Many who were thus shut up, communicating infection to another, eluded the vigilance of the watchmen, or bribed them, and by their escape disseminated the contagion. Regulations were also issued for the speedy burial of the dead. In the daytime officers were appointed to remove the bodies of persons who died in the public streets. The dead-cart went its rounds during the night only, and the tinkling of a bell, and the cry of
intimated to the living the necessity of performing the last offices for their friends. At the end of alleys which the dead-cart could not enter, it remained, while the buryers, with links in their hands, carried forth the victims of the preceding hours. Uncoffined, unaccompanied by mourners, the corpses in the dead-cart were carried to a common grave capable of holding a large number of persons, and dug in the churchyard, or, when that was already full, a pit was dug in the outskirts of the parish. In the of a complaint is made that
| in some of these burial-places |
None but the refuse of society could be procured to bury the dead. Besides the principal--pesthouses, in the fields beyond , removed in (the site of which was long afterwards indicated by a small street called Pest-house Row), and at in , there were other temporary ones in different parts of London; but they were not general receptacles for infected persons, but only for those who could pay for being allowed to remain.
Early in August the Plague began to make its way more rapidly in the City. In the same space of ground which now contains a population of , there were at this period nearly times that number crowded in narrow and badly ventilated streets. The general condition of the City, except in or great thoroughfares, resembled the worst-conditioned
of the present day. Less attention was paid to personal cleanliness, and refuse accumulated in the streets, and both the sewerage and the supply of water was defective. The poorer population might not be scantily fed, but their diet was less favourable to health and of a less wholesome variety than the same classes can now obtain. These were predisposing causes of the Plague. From the to the the deaths in the parishes, of all diseases, were only , but by the end of the month and the beginning of September the pestilence swept over the City with a fury which had not marked its visitations in the out-parishes. The general return of deaths in the weekly Bills rose from , for the week ending , to , in the week ending . From to the number of deaths from all causes was . The Rev. Thomas Vincent, in his tract entitled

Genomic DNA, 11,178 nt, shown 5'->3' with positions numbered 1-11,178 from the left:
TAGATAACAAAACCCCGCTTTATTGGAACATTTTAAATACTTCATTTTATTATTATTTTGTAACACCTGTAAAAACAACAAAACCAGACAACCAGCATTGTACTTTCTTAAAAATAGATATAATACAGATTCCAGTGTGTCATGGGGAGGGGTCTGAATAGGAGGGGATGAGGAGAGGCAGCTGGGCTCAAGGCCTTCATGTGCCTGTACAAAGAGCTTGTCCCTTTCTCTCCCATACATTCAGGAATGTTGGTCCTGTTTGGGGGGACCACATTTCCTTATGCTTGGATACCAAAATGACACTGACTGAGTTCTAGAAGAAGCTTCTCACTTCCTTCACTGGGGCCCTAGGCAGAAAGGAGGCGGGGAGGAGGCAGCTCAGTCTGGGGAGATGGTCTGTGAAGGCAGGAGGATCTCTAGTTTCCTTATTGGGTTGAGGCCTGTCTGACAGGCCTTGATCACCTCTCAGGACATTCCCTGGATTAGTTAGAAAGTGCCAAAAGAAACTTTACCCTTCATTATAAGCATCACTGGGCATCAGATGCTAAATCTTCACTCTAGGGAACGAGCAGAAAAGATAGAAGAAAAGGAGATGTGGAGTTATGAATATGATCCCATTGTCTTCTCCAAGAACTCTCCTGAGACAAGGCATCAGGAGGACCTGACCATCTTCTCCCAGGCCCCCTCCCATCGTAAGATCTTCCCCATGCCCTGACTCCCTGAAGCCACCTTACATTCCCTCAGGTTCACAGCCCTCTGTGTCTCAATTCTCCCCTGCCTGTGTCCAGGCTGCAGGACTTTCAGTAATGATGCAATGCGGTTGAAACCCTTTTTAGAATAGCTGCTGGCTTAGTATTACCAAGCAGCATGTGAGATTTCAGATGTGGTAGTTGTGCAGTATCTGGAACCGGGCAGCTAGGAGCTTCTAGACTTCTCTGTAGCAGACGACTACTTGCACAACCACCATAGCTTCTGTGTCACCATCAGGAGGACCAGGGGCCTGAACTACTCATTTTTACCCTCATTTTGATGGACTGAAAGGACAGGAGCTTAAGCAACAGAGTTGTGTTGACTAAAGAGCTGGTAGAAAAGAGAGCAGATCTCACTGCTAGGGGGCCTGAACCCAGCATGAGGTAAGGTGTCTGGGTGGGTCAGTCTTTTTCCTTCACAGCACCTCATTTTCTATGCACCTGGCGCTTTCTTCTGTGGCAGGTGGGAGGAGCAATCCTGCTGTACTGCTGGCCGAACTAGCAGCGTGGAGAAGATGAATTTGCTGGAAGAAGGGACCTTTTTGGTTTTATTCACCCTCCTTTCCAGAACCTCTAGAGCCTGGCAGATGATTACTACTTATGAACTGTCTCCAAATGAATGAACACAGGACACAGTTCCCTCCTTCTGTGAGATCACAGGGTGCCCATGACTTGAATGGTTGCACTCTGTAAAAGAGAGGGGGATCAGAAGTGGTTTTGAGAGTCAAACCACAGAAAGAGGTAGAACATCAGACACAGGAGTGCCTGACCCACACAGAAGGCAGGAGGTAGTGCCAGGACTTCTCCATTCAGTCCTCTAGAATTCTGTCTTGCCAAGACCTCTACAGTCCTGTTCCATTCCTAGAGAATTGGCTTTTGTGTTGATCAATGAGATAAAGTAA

gives a fearful picture of the rapid progress of the Plague in August and September.
Speaking of the month of September, Mr. Vincent says:--
Strong-minded men were bewildered amidst the harrowing scenes which surrounded them. Awful predictions and tales of supernatural calamities increased the horrors of the time. A sword of flame, stretching in the heavens from to the Tow-er, was seen by crowds; for disorders of the mind and morbid fancies follow in the train of a great pestilence. Fanatics walked through the streets denouncing the judgments of heaven on the inhabitants; bearing on his head a pan of burning coals; another proclaiming--
a constantly going about uttering as he past, in deep and solemn tones,
The ravings of the delirious, the paroxysms of persons struck with the Plague, the wailings of those who had lost all their relatives and friends, were common sights and sounds in the public streets.
On the the Lord Mayor issued a proclamation by the advice of the Duke of Albemarle and of the Aldermen, enjoining fires to be kindled in every street, court, and alley of London and , to purify the pestilential air;
| injunctions were followed, and the fires were lighted on the and kept burning until a heavy and continuous rain extinguished them. In the week ending there was a slight decrease in the number of deaths, but in the following week they were higher than they had yet been. Dr. Hodges, a physician practising at the time in London, who wrote a history of the Plague, entitled |